Homestay owners' dreams crumble in Da Lat

By Quang Huong, Kim Ngan    November 1, 2023 | 10:25 pm PT
Homestay owners' dreams crumble in Da Lat
Tourists hunt clouds on the Wooden Bridge tourist area in Da Lat. Photo by Pham Kim Nhan
Droves of people came to Da Lat to get rich opening homestays, but fierce competition and the failure to upgrade offerings dashed their dreams.

More than two years ago, Ngoc Thao, 25, quit her Ho Chi Minh City office job to open a homestay in Da Lat, the tourism capital of the Central Highlands, famous for its year-round cool climate and evergreen pine forests.

Initially, as Thao's homestay was filled with holiday-goers and her business thrived.

She said her profits would triple or even quadruple during the peak tourism season back then.

But now she's welcoming 70% less tourists than she did in the beginning.

"We have not received any new bookings for more than three months, forcing us to offer room discounts," Thao said. "But there are still no new guests."

With gloomy prospects, Thao has scaled down her business and terminated the lease contracts of her two establishments to reduce losses. She's done – packing up and going home.

"Many of my friends have given up on their businesses after bearing losses and even incurring debts during their time investing in homestays," she added.

Thanh Luan's 6,000-square-meter homestay has also been gloomy since National Day.

Every week, Luan offers discounts of up to 30-40%, but he's still been unable to attract more than a few customers.

The 35-year-old said he has had to open additional coffee and food services to compensate for consecutive months of homestay losses.

Luan said the prolonged slump is causing many famous homestay hot spots in Lam Dong, home to Da Lat, fall into oblivion, with just 60% of last year's number still operating now.

At the Dambri area, once a homestay capital in Lam Dong, 40% of homestay facilities have shut down and some others are barely able to cover their losses and survive. The problem is the same everywhere: no guests.

The homestay business in Da Lat is no longer a popular trend due to fierce competition, according to insiders.

Minh Long, owner of a popular homestay in Da Lat, said the massive opening of homestay facilities in the resort city has sparked fierce competition as on average there are four to five homestays springing up per day.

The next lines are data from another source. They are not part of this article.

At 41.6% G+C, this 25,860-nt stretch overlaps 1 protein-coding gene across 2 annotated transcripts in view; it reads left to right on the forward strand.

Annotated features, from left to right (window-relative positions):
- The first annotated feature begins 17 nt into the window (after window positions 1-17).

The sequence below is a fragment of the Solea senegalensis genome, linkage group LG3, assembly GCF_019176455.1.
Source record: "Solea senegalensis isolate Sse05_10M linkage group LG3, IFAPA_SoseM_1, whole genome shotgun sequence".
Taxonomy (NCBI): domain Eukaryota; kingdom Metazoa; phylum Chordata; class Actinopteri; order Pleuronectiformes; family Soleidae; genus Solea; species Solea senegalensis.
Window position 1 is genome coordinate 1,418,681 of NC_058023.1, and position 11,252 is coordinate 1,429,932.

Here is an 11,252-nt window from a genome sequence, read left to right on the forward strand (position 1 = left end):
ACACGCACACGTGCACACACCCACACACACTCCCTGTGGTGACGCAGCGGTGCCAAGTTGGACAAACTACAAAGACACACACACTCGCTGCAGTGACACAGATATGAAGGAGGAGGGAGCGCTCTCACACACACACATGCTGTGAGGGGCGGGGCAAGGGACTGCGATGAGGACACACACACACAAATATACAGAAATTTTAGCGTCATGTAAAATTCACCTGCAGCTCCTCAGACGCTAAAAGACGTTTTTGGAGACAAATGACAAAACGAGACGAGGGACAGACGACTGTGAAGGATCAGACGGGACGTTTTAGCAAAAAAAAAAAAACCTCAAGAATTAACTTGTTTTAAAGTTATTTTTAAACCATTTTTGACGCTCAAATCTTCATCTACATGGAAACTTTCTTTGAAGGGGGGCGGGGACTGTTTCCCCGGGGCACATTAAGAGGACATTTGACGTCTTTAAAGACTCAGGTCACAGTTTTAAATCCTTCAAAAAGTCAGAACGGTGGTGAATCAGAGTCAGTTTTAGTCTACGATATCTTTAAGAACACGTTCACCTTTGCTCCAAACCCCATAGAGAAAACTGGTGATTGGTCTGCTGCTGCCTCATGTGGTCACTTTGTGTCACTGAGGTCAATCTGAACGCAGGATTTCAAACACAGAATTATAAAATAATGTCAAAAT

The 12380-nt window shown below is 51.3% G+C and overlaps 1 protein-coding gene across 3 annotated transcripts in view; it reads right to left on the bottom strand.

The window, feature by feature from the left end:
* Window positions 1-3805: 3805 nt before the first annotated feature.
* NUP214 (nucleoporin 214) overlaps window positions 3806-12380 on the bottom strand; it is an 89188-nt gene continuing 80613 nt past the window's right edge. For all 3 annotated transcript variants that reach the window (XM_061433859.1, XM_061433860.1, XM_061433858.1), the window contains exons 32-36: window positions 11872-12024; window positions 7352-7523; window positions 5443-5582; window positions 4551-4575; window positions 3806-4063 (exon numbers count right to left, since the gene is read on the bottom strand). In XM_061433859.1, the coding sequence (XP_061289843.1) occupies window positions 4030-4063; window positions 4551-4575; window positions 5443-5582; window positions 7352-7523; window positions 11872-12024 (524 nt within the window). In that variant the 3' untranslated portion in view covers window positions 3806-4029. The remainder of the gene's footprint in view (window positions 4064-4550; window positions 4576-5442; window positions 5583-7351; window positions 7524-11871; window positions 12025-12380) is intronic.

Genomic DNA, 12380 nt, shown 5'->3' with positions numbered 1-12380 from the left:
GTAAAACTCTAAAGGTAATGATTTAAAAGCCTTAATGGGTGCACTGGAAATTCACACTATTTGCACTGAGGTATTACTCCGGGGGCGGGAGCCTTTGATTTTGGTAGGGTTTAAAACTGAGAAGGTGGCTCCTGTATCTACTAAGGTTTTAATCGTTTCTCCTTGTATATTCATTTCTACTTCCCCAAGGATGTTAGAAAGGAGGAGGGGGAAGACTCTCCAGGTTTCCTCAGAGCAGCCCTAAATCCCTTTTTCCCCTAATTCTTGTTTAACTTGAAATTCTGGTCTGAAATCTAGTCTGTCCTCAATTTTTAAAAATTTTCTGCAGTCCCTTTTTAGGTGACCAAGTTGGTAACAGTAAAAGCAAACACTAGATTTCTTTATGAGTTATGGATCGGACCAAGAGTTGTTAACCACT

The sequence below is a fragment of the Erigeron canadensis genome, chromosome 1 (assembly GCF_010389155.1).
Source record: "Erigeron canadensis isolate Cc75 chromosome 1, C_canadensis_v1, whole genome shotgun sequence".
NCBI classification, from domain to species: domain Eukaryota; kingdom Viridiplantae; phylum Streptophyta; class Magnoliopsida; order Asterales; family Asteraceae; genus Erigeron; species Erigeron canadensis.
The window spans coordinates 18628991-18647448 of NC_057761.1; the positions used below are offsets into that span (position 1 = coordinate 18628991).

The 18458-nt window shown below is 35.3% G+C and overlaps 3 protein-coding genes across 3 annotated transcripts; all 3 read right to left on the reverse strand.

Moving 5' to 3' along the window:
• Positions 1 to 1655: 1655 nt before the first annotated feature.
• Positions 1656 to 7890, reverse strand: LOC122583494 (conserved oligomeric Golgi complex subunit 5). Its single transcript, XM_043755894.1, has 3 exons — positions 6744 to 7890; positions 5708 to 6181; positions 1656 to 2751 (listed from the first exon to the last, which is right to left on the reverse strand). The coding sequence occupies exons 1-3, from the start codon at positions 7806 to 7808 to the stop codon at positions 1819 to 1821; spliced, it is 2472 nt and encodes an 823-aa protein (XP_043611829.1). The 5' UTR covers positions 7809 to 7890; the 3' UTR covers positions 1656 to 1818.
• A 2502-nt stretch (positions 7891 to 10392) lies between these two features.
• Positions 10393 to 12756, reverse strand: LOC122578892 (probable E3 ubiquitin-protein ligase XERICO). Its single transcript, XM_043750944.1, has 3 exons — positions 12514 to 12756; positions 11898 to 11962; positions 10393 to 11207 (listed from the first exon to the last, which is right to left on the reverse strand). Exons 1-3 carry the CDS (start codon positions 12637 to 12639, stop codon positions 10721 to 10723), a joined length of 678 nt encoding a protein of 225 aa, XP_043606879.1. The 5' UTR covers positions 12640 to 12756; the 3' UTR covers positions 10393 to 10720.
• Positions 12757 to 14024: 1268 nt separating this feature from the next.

"When too many investors race to open homestays for business, some have to lower their room prices to compete with new facilities, resulting in revenues that are not enough to cover operating expenses," Long added.

The lack of unique tourism experiences at homestay facilities has also been a major challenge.

Dang Hung Vo, former deputy minister of natural resources and environment, said many investors spent large sums of money building their homestay facilities without investing in the quality of the travel experiences they offer.

To develop this kind of tourism, homestay accommodation establishments need to focus on accompanying services such as craft villages, sports, or local specialty products to attract tourists and create a unique experience, according to experts.

Four years ago, many homestay investors flocked to Da Lat to catch up with a rising travel fever at the destination, but they didn’t expect that the city has gradually begun to lose its charm to rapid urbanization, poor infrastructure and limited tourism experiences.

Once a favored summer retreat of the French thanks to its cool weather all year round, many tourists complained Da Lat is getting warmer due to the loss of pine forests to make room for tall buildings.

For foreign tourists, Da Lat is not a popular choice due to limited transport infrastructure and tourism services. Because of its dangerous mountainous terrain, and steep passes, road traffic accidents remain an obsession for many tourists.

Room occupancy rates in Da Lat during the five-day Reunification Day and May Day holidays reached only 70% of capacity.

During the recent four-day National Day (September 2) holiday, the room occupancy rate in Da Lat reached barely 50%.

Vo said the potential to develop accommodation services such as homestays in Da Lat is still viable, but they must focus on developing unique tourism experiences to attract tourists and create their own identity.

Ton Thien San, chairman of the Da Lat Municipal People's Committee, said leisure travel programs that combine sports and culture will be the highlight of the tourism industry’s new tourism products.

San said the city is prioritizing the development of tourism in the suburbs that includes ecological activities.

Central Da Lat will adapt new and vibrant entertainment models at night, and suburban areas will form high-quality resorts, he added.

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